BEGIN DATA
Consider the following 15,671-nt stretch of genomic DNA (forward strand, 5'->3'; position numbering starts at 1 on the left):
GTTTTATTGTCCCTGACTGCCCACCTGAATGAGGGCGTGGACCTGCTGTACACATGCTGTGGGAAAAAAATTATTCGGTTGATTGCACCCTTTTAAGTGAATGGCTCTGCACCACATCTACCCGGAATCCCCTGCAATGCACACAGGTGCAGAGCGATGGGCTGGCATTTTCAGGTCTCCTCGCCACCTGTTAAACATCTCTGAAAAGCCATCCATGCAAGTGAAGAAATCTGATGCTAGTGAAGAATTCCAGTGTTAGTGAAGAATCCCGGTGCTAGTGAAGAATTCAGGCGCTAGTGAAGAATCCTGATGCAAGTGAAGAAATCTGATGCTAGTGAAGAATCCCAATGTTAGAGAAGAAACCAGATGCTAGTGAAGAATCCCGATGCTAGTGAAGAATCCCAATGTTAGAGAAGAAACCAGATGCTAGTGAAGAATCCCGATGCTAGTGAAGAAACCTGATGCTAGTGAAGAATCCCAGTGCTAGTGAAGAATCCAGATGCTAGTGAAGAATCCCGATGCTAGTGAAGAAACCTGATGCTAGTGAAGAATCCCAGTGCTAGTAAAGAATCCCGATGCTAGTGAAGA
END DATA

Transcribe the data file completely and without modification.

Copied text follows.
Consider the following 15,671-nt stretch of genomic DNA (forward strand, 5'->3'; position numbering starts at 1 on the left):
GTTTTATTGTCCCTGACTGCCCACCTGAATGAGGGCGTGGACCTGCTGTACACATGCTGTGGGAAAAAAATTATTCGGTTGATTGCACCCTTTTAAGTGAATGGCTCTGCACCACATCTACCCGGAATCCCCTGCAATGCACACAGGTGCAGAGCGATGGGCTGGCATTTTCAGGTCTCCTCGCCACCTGTTAAACATCTCTGAAAAGCCATCCATGCAAGTGAAGAAATCTGATGCTAGTGAAGAATTCCAGTGTTAGTGAAGAATCCCGGTGCTAGTGAAGAATTCAGGCGCTAGTGAAGAATCCTGATGCAAGTGAAGAAATCTGATGCTAGTGAAGAATCCCAATGTTAGAGAAGAAACCAGATGCTAGTGAAGAATCCCGATGCTAGTGAAGAATCCCAATGTTAGAGAAGAAACCAGATGCTAGTGAAGAATCCCGATGCTAGTGAAGAAACCTGATGCTAGTGAAGAATCCCAGTGCTAGTGAAGAATCCAGATGCTAGTGAAGAATCCCGATGCTAGTGAAGAAACCTGATGCTAGTGAAGAATCCCAGTGCTAGTAAAGAATCCCGATGCTAGTGAAGA